The Difficulty of Choosing
I lined up all the usual suspects: Garmin, who seemed to have nailed GPS training; Polar, who are untouchable for heart rate training; Timex, who make the neatest watch and have a modular approach that looks like a good idea; and Suunto, who also seem to make good, nice looking training tools. The problem was they all had different strengths and weaknesses and I couldn’t work out what I really wanted. I changed my mind so often that at different times I decided each one was the one and almost placed an order.
Even the fundamental choice between GPS and footpod, was not clear once I had been convinced that the footpods were accurate. (At first I was a bit sceptical because I thought they would be affected by inconsistencies in my running style and variations in my gait. But all the reviews said they were accurate and I was further reassured when I read the whte paper from Dynastream, the company who developed the technology, which explains how they measure the acceleration through each stride, compute the foot angles and then calculate speed and distance.)
If I had no preference for GPS or footpod, what chance did I have in choosing between the different features? There are an awful lot of them and each model had a different mix. Anyway how would I know if something was really useful if I had never used it before? Aarggh thee was too much confusion. I needed to look toThe paradox of Choice to explain explains my pain. Its central thesis is:
“When people have no choice life is almost unbearable . As the number of available choices increases, as it has in our consumer culture, the autonomy,control, and liberation this variety brings are powerful and positive. But as the number of choices keeps growing, negative aspects of having a multitude of options begin to appear. As the number of choices grows further, the negatives escalate until we become overloaded. At this point choice no longer liberates but debilitates. It might even be said to tyrannize”I realised my error. I was trying to find the perfect speed/distance/ heart-rate monitor and that was silly. I was only looking for a tool and all I really needed was something that was good enough. Instead of looking at every possible feature and thinking ‘how neat is that!’ I needed to think only about what I really needed. As I am not a finely tuned athlete with an intricate training schedule these are fairly basic and every single model was more than good enough. So price becomes a factor and the cheapest by far was the Garmin 50 (i.e. the one with a footpod) and so that is what I bought. It cost £80, including the data transfer stick, which is quite remarkable. I bought it on Amazon and for some strange reason, at the time, it was cheaper to buy two units, one watch and hrm, the other watch and footpod, than the pack with watch, hrm and footpod. As a result I now have a spare watch. 21st century commerce can be really weird.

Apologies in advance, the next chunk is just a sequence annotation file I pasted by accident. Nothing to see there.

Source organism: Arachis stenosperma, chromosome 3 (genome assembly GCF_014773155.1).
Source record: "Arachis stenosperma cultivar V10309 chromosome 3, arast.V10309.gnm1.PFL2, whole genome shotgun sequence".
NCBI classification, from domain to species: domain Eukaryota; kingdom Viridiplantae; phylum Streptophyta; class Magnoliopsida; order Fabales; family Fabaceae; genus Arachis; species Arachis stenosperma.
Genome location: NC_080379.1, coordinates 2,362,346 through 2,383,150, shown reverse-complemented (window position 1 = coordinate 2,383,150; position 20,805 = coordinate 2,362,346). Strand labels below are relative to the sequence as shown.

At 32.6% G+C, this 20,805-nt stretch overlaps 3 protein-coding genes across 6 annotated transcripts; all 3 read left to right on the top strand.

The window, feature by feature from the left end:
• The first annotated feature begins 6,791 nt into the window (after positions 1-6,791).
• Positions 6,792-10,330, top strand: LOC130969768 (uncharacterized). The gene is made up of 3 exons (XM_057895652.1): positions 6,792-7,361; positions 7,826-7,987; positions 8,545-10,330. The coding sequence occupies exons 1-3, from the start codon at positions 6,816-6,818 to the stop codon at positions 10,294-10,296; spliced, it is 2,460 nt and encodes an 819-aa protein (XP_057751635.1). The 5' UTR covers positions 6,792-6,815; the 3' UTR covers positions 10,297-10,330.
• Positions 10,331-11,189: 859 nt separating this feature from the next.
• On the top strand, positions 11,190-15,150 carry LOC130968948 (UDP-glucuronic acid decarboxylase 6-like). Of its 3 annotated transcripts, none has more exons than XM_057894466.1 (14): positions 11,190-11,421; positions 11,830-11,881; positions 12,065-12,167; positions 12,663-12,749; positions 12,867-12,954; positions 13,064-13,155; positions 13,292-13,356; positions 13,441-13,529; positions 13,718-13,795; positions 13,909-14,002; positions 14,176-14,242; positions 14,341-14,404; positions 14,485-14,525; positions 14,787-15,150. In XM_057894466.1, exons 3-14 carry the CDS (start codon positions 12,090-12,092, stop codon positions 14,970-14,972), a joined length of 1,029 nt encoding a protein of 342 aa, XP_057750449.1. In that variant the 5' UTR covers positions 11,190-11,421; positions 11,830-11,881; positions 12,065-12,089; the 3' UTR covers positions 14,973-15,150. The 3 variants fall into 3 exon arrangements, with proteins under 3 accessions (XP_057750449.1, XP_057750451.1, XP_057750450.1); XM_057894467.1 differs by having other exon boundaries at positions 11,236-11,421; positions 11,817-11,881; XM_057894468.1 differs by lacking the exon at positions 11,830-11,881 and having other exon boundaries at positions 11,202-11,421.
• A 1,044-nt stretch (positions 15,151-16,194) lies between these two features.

Was It A Good Choice?
The footpod is light, fixes easily into the laces and feels so unobtrusive that, when running, I completely forget it is there – a relief because I had been worried that I would always be aware of it and react like the princess to the pea. The advantage of the footpod is that if you leave it on the shoe, you only have to tie up your laces and you are ready to go. There is no waiting for a signal.
Its accuracy it is certainly good enough for my needs. I have checked a few runs against Gmap Pedometer and they are within 1% each other and when I have repeated routes they have recorded the same distance. I can thus be happy with the information it gives me.
There is not much to say about the heart rate monitor except that it seems to work. The readings are in line with those from my Polar so I assume they are accurate. The strap is a strap but comfortable enough. A major plus is that so far I have not noticed any phantom readings so the watch is very good at blocking interference.
The watch display is a weakness. You can only see two types of information at a time, which is a shame because 3 would be better. if I could see heart rate, speed and elapsed time I would be happy for most of the run. As it is to check the information you need you have to cycle through the displays by pushing a button. You get used to this but it is a bit fiddly
Downloading the information to the computer is easy as the wireless USB works well and the software presents the information well so that I can easily track my progress. However I find it a bit rigid. There seems no way of adding information from other (non Garmin)sessions and it doesn’t export in a csv format for use in a spreadsheet.
But these gripes are minor compared to the pleasure I having something that is easy to use gives me graphs to study.
Overall the Garmin 50 works as it is meant to. I can now forget about it and just get on with running - but of course with the fun of extra information. I am very pleased.